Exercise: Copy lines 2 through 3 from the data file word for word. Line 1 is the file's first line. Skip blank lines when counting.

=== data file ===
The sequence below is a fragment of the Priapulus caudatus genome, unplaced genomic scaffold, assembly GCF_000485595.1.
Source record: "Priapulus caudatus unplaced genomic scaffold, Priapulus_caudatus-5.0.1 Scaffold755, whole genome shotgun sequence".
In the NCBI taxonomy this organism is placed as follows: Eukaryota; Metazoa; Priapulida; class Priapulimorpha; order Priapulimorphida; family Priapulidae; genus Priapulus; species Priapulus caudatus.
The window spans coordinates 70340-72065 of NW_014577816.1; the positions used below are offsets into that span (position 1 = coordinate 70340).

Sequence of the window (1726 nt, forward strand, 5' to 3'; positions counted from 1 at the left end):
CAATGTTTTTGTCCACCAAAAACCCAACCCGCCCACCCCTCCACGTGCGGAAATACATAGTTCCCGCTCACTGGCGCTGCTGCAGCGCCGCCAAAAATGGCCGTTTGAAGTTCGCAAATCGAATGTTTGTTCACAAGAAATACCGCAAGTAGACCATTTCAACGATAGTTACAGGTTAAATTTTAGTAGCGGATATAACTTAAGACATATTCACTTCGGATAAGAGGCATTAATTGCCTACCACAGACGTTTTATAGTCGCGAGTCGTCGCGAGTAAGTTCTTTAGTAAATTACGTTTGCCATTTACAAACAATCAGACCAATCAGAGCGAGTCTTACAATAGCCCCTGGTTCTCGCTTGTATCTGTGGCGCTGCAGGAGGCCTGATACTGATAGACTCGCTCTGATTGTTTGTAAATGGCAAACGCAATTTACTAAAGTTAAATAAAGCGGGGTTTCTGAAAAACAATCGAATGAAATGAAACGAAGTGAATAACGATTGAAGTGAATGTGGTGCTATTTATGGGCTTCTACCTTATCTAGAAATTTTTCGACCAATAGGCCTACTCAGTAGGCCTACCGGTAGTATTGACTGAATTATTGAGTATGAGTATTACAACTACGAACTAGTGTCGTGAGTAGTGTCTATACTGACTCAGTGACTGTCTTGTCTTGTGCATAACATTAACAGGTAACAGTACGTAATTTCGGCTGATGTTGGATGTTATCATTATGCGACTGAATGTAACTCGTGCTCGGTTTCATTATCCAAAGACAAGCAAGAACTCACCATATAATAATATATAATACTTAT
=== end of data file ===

Source record: "Priapulus caudatus unplaced genomic scaffold, Priapulus_caudatus-5.0.1 Scaffold755, whole genome shotgun sequence".
In the NCBI taxonomy this organism is placed as follows: Eukaryota; Metazoa; Priapulida; class Priapulimorpha; order Priapulimorphida; family Priapulidae; genus Priapulus; species Priapulus caudatus.